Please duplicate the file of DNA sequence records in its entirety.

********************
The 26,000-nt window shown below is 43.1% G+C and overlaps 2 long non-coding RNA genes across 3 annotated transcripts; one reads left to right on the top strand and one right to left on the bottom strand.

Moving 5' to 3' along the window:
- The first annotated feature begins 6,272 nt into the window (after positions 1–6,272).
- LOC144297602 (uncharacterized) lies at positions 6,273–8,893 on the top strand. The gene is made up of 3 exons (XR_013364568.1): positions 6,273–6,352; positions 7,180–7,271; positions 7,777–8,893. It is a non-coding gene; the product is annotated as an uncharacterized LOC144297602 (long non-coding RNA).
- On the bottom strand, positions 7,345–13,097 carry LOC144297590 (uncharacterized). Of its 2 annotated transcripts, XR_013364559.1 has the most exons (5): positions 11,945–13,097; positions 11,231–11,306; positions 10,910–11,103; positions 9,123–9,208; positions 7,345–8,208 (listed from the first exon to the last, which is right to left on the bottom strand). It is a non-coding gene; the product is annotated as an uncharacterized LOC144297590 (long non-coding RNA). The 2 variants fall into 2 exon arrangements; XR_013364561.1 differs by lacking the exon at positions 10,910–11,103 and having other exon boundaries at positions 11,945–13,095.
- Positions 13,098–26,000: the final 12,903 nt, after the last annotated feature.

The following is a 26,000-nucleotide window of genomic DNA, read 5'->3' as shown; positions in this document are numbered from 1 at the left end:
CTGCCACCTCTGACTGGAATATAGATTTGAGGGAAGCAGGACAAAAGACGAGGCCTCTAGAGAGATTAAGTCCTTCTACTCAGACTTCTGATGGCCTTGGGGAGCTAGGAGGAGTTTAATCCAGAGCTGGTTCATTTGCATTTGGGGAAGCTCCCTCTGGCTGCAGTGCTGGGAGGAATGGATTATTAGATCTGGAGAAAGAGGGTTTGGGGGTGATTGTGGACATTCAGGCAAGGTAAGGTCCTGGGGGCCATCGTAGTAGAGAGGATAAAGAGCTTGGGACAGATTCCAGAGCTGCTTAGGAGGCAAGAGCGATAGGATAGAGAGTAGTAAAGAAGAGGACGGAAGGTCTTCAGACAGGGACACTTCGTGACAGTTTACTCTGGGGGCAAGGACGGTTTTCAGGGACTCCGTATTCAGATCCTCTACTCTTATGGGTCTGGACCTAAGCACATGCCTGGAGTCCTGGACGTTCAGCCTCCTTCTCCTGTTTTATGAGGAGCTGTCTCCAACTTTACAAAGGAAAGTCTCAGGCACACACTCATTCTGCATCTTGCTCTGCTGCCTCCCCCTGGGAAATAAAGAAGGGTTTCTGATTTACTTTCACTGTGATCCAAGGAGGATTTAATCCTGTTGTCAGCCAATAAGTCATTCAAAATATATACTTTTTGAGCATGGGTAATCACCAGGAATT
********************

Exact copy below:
The 26,000-nt window shown below is 43.1% G+C and overlaps 2 long non-coding RNA genes across 3 annotated transcripts; one reads left to right on the top strand and one right to left on the bottom strand.

Moving 5' to 3' along the window:
- The first annotated feature begins 6,272 nt into the window (after positions 1–6,272).
- LOC144297602 (uncharacterized) lies at positions 6,273–8,893 on the top strand. The gene is made up of 3 exons (XR_013364568.1): positions 6,273–6,352; positions 7,180–7,271; positions 7,777–8,893. It is a non-coding gene; the product is annotated as an uncharacterized LOC144297602 (long non-coding RNA).
- On the bottom strand, positions 7,345–13,097 carry LOC144297590 (uncharacterized). Of its 2 annotated transcripts, XR_013364559.1 has the most exons (5): positions 11,945–13,097; positions 11,231–11,306; positions 10,910–11,103; positions 9,123–9,208; positions 7,345–8,208 (listed from the first exon to the last, which is right to left on the bottom strand). It is a non-coding gene; the product is annotated as an uncharacterized LOC144297590 (long non-coding RNA). The 2 variants fall into 2 exon arrangements; XR_013364561.1 differs by lacking the exon at positions 10,910–11,103 and having other exon boundaries at positions 11,945–13,095.
- Positions 13,098–26,000: the final 12,903 nt, after the last annotated feature.

The following is a 26,000-nucleotide window of genomic DNA, read 5'->3' as shown; positions in this document are numbered from 1 at the left end:
CTGCCACCTCTGACTGGAATATAGATTTGAGGGAAGCAGGACAAAAGACGAGGCCTCTAGAGAGATTAAGTCCTTCTACTCAGACTTCTGATGGCCTTGGGGAGCTAGGAGGAGTTTAATCCAGAGCTGGTTCATTTGCATTTGGGGAAGCTCCCTCTGGCTGCAGTGCTGGGAGGAATGGATTATTAGATCTGGAGAAAGAGGGTTTGGGGGTGATTGTGGACATTCAGGCAAGGTAAGGTCCTGGGGGCCATCGTAGTAGAGAGGATAAAGAGCTTGGGACAGATTCCAGAGCTGCTTAGGAGGCAAGAGCGATAGGATAGAGAGTAGTAAAGAAGAGGACGGAAGGTCTTCAGACAGGGACACTTCGTGACAGTTTACTCTGGGGGCAAGGACGGTTTTCAGGGACTCCGTATTCAGATCCTCTACTCTTATGGGTCTGGACCTAAGCACATGCCTGGAGTCCTGGACGTTCAGCCTCCTTCTCCTGTTTTATGAGGAGCTGTCTCCAACTTTACAAAGGAAAGTCTCAGGCACACACTCATTCTGCATCTTGCTCTGCTGCCTCCCCCTGGGAAATAAAGAAGGGTTTCTGATTTACTTTCACTGTGATCCAAGGAGGATTTAATCCTGTTGTCAGCCAATAAGTCATTCAAAATATATACTTTTTGAGCATGGGTAATCACCAGGAATT